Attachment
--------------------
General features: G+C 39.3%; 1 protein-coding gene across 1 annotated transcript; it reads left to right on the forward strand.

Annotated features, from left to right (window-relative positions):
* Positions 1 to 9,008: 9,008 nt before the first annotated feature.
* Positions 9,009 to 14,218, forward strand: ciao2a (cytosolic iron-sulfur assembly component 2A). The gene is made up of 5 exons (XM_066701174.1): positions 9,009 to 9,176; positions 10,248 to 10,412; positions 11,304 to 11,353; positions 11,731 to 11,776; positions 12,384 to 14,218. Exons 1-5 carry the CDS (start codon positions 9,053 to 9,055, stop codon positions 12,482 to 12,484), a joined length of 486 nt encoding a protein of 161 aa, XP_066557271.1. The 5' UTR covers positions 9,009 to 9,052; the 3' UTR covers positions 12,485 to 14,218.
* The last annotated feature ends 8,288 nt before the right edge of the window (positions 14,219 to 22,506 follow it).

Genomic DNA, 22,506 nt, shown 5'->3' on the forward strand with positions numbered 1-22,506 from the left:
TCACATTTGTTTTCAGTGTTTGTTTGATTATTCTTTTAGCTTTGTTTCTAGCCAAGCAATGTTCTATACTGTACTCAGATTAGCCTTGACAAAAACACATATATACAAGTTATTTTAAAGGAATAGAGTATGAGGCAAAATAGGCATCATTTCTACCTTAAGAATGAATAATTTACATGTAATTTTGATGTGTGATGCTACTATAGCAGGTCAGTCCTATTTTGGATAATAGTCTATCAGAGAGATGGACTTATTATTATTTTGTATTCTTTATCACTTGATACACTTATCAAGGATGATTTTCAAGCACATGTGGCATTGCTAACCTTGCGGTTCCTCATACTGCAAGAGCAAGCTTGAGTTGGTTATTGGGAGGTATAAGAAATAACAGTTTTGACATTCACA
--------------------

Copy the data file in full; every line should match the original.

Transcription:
General features: G+C 39.3%; 1 protein-coding gene across 1 annotated transcript; it reads left to right on the forward strand.

Annotated features, from left to right (window-relative positions):
* Positions 1 to 9,008: 9,008 nt before the first annotated feature.
* Positions 9,009 to 14,218, forward strand: ciao2a (cytosolic iron-sulfur assembly component 2A). The gene is made up of 5 exons (XM_066701174.1): positions 9,009 to 9,176; positions 10,248 to 10,412; positions 11,304 to 11,353; positions 11,731 to 11,776; positions 12,384 to 14,218. Exons 1-5 carry the CDS (start codon positions 9,053 to 9,055, stop codon positions 12,482 to 12,484), a joined length of 486 nt encoding a protein of 161 aa, XP_066557271.1. The 5' UTR covers positions 9,009 to 9,052; the 3' UTR covers positions 12,485 to 14,218.
* The last annotated feature ends 8,288 nt before the right edge of the window (positions 14,219 to 22,506 follow it).

Genomic DNA, 22,506 nt, shown 5'->3' on the forward strand with positions numbered 1-22,506 from the left:
TCACATTTGTTTTCAGTGTTTGTTTGATTATTCTTTTAGCTTTGTTTCTAGCCAAGCAATGTTCTATACTGTACTCAGATTAGCCTTGACAAAAACACATATATACAAGTTATTTTAAAGGAATAGAGTATGAGGCAAAATAGGCATCATTTCTACCTTAAGAATGAATAATTTACATGTAATTTTGATGTGTGATGCTACTATAGCAGGTCAGTCCTATTTTGGATAATAGTCTATCAGAGAGATGGACTTATTATTATTTTGTATTCTTTATCACTTGATACACTTATCAAGGATGATTTTCAAGCACATGTGGCATTGCTAACCTTGCGGTTCCTCATACTGCAAGAGCAAGCTTGAGTTGGTTATTGGGAGGTATAAGAAATAACAGTTTTGACATTCACA